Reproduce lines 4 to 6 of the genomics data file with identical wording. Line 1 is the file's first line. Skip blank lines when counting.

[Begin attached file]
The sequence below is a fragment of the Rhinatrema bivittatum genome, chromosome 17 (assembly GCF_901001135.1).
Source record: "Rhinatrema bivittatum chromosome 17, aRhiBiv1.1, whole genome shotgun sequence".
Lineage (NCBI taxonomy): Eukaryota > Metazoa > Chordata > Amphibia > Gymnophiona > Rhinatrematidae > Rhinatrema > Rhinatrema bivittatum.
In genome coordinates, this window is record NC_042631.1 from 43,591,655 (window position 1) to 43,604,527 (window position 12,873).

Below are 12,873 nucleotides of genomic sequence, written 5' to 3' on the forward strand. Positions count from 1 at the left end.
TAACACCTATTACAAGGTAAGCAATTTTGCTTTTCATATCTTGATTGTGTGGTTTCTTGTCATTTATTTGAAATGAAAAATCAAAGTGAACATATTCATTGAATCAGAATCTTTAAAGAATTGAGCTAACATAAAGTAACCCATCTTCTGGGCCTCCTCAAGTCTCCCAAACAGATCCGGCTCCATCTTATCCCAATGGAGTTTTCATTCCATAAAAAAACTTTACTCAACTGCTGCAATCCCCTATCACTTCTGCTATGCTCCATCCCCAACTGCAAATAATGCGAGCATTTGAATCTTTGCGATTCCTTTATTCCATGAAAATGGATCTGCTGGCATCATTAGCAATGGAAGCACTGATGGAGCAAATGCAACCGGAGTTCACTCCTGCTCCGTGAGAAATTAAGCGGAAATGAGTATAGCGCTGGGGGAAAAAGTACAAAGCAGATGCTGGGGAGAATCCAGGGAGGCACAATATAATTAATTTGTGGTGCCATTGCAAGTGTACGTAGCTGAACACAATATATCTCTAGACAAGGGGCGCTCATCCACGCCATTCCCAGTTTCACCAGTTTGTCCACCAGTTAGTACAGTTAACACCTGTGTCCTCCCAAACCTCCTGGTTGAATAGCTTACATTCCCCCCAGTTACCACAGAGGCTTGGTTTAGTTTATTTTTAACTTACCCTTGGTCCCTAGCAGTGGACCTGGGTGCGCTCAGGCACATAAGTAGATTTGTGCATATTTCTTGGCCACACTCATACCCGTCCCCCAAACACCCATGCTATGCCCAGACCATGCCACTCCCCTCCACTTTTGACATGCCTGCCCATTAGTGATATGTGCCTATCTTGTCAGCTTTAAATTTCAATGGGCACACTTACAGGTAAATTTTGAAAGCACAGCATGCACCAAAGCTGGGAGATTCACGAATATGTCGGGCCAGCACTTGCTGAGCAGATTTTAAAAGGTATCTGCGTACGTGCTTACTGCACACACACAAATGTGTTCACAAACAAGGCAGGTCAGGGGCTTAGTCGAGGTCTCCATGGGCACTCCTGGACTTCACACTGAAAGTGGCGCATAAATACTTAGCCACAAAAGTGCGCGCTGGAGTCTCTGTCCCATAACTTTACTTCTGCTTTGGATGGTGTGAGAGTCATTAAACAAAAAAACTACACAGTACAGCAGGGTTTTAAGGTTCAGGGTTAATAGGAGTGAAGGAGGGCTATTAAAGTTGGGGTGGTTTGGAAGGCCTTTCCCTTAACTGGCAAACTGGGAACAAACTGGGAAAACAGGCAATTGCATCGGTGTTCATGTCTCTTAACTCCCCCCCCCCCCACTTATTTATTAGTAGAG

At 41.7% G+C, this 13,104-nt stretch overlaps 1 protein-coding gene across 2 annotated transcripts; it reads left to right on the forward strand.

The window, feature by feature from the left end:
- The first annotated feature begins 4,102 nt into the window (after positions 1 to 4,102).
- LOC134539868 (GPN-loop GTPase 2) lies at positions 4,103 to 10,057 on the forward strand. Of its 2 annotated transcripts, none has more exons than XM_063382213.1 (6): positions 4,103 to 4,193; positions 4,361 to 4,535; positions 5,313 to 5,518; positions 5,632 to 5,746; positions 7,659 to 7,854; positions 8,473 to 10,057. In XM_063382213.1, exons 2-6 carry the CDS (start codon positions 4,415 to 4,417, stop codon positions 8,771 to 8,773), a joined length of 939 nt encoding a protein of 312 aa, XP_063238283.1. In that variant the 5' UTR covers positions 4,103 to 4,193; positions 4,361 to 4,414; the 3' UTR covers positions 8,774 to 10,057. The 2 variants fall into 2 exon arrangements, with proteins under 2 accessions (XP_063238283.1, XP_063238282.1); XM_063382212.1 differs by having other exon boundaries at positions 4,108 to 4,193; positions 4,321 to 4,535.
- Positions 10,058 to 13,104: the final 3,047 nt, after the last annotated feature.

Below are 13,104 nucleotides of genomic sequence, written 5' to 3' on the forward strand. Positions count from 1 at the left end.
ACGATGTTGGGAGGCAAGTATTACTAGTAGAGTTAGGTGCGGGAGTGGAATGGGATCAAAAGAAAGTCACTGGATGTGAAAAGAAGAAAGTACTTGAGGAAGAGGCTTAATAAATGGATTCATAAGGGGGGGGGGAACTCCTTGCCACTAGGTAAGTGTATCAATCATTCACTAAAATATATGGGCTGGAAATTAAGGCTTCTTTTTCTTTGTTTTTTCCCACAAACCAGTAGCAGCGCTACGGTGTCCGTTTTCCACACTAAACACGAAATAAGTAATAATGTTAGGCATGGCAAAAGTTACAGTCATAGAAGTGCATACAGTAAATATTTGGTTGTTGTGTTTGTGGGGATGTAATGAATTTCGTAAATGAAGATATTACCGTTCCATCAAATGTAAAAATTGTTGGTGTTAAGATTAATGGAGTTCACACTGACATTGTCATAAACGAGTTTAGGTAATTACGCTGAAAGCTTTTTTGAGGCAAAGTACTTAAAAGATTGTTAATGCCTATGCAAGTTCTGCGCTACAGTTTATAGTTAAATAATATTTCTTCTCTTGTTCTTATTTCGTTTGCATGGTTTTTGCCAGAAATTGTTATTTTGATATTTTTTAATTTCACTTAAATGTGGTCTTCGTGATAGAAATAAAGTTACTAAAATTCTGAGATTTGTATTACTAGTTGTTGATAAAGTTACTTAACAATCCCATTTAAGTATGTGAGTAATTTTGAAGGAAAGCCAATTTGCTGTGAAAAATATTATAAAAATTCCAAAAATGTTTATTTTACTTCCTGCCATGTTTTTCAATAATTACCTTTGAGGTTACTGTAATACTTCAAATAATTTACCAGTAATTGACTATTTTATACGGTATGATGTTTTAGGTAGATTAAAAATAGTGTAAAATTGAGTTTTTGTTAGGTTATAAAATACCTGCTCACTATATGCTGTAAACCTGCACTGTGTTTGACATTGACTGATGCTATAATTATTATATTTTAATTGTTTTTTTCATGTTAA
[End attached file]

In genome coordinates, this window is record NC_042631.1 from 43,591,655 (window position 1) to 43,604,527 (window position 12,873).

Below are 12,873 nucleotides of genomic sequence, written 5' to 3' on the forward strand. Positions count from 1 at the left end.
TAACACCTATTACAAGGTAAGCAATTTTGCTTTTCATATCTTGATTGTGTGGTTTCTTGTCATTTATTTGAAATGAAAAATCAAAGTGAACATATTCATTGAATCAGAATCTTTAAAGAATTGAGCTAACATAAAGTAACCCATCTTCTGGGCCTCCTCAAGTCTCCCAAACAGATCCGGCTCCATCTTATCCCAATGGAGTTTTCATTCCATAAAAAAACTTTACTCAACTGCTGCAATCCCCTATCACTTCTGCTATGCTCCATCCCCAACTGCAAATAATGCGAGCATTTGAATCTTTGCGATTCCTTTATTCCATGAAAATGGATCTGCTGGCATCATTAGCAATGGAAGCACTGATGGAGCAAATGCAACCGGAGTTCACTCCTGCTCCGTGAGAAATTAAGCGGAAATGAGTATAGCGCTGGGGGAAAAAGTACAAAGCAGATGCTGGGGAGAATCCAGGGAGGCACAATATAATTAATTTGTGGTGCCATTGCAAGTGTACGTAGCTGAACACAATATATCTCTAGACAAGGGGCGCTCATCCACGCCATTCCCAGTTTCACCAGTTTGTCCACCAGTTAGTACAGTTAACACCTGTGTCCTCCCAAACCTCCTGGTTGAATAGCTTACATTCCCCCCAGTTACCACAGAGGCTTGGTTTAGTTTATTTTTAACTTACCCTTGGTCCCTAGCAGTGGACCTGGGTGCGCTCAGGCACATAAGTAGATTTGTGCATATTTCTTGGCCACACTCATACCCGTCCCCCAAACACCCATGCTATGCCCAGACCATGCCACTCCCCTCCACTTTTGACATGCCTGCCCATTAGTGATATGTGCCTATCTTGTCAGCTTTAAATTTCAATGGGCACACTTACAGGTAAATTTTGAAAGCACAGCATGCACCAAAGCTGGGAGATTCACGAATATGTCGGGCCAGCACTTGCTGAGCAGATTTTAAAAGGTATCTGCGTACGTGCTTACTGCACACACACAAATGTGTTCACAAACAAGGCAGGTCAGGGGCTTAGTCGAGGTCTCCATGGGCACTCCTGGACTTCACACTGAAAGTGGCGCATAAATACTTAGCCACAAAAGTGCGCGCTGGAGTCTCTGTCCCATAACTTTACTTCTGCTTTGGATGGTGTGAGAGTCATTAAACAAAAAAACTACACAGTACAGCAGGGTTTTAAGGTTCAGGGTTAATAGGAGTGAAGGAGGGCTATTAAAGTTGGGGTGGTTTGGAAGGCCTTTCCCTTAACTGGCAAACTGGGAACAAACTGGGAAAACAGGCAATTGCATCGGTGTTCATGTCTCTTAACTCCCCCCCCCCCCACTTATTTATTAGTAGAG